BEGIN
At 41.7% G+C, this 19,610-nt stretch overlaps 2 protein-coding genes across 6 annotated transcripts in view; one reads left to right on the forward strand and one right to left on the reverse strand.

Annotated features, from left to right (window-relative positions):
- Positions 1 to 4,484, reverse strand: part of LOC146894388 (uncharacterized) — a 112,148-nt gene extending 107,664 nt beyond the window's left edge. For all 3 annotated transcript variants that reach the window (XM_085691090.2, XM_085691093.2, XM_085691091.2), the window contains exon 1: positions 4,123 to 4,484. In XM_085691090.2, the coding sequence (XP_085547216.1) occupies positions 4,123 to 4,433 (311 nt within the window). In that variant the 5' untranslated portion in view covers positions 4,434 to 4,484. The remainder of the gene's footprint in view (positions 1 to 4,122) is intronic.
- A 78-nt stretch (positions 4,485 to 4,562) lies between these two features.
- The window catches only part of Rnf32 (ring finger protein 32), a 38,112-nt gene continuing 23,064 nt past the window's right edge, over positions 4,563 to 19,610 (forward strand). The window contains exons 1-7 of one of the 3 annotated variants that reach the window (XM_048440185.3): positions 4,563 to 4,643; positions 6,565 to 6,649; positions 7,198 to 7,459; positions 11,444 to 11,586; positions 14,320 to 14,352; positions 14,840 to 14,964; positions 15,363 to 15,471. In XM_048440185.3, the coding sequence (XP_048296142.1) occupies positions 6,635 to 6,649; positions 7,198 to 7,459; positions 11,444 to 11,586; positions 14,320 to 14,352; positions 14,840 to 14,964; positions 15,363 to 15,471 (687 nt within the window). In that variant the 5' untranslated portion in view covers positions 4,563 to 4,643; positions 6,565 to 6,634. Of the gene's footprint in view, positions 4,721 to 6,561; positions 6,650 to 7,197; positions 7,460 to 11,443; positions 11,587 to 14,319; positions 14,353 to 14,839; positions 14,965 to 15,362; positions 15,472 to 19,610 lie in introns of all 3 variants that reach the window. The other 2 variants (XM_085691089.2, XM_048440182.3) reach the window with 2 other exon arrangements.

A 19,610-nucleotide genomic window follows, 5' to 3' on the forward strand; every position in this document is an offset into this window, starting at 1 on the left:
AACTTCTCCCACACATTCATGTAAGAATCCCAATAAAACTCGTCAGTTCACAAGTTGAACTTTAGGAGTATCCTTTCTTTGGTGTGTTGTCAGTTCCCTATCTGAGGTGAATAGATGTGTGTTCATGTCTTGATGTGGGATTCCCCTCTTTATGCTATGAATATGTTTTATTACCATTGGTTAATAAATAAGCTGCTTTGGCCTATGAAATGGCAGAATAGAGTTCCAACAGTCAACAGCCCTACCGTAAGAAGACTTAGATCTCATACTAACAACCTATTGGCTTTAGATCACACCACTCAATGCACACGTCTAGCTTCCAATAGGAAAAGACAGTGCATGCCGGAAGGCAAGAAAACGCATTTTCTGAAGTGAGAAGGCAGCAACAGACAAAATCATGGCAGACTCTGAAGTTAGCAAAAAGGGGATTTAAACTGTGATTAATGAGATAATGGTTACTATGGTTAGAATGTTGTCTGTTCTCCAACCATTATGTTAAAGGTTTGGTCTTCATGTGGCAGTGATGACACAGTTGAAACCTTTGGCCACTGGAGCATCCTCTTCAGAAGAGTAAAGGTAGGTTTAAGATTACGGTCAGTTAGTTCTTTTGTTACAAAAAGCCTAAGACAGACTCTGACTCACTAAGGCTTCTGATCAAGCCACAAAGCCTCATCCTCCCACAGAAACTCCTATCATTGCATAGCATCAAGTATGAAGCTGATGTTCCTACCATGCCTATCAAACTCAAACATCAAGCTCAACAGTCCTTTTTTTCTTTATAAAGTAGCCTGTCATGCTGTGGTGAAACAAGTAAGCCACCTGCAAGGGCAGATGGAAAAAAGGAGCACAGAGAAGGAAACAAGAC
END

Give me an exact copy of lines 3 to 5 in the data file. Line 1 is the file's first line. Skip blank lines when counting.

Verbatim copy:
- Positions 1 to 4,484, reverse strand: part of LOC146894388 (uncharacterized) — a 112,148-nt gene extending 107,664 nt beyond the window's left edge. For all 3 annotated transcript variants that reach the window (XM_085691090.2, XM_085691093.2, XM_085691091.2), the window contains exon 1: positions 4,123 to 4,484. In XM_085691090.2, the coding sequence (XP_085547216.1) occupies positions 4,123 to 4,433 (311 nt within the window). In that variant the 5' untranslated portion in view covers positions 4,434 to 4,484. The remainder of the gene's footprint in view (positions 1 to 4,122) is intronic.
- A 78-nt stretch (positions 4,485 to 4,562) lies between these two features.
- The window catches only part of Rnf32 (ring finger protein 32), a 38,112-nt gene continuing 23,064 nt past the window's right edge, over positions 4,563 to 19,610 (forward strand). The window contains exons 1-7 of one of the 3 annotated variants that reach the window (XM_048440185.3): positions 4,563 to 4,643; positions 6,565 to 6,649; positions 7,198 to 7,459; positions 11,444 to 11,586; positions 14,320 to 14,352; positions 14,840 to 14,964; positions 15,363 to 15,471. In XM_048440185.3, the coding sequence (XP_048296142.1) occupies positions 6,635 to 6,649; positions 7,198 to 7,459; positions 11,444 to 11,586; positions 14,320 to 14,352; positions 14,840 to 14,964; positions 15,363 to 15,471 (687 nt within the window). In that variant the 5' untranslated portion in view covers positions 4,563 to 4,643; positions 6,565 to 6,634. Of the gene's footprint in view, positions 4,721 to 6,561; positions 6,650 to 7,197; positions 7,460 to 11,443; positions 11,587 to 14,319; positions 14,353 to 14,839; positions 14,965 to 15,362; positions 15,472 to 19,610 lie in introns of all 3 variants that reach the window. The other 2 variants (XM_085691089.2, XM_048440182.3) reach the window with 2 other exon arrangements.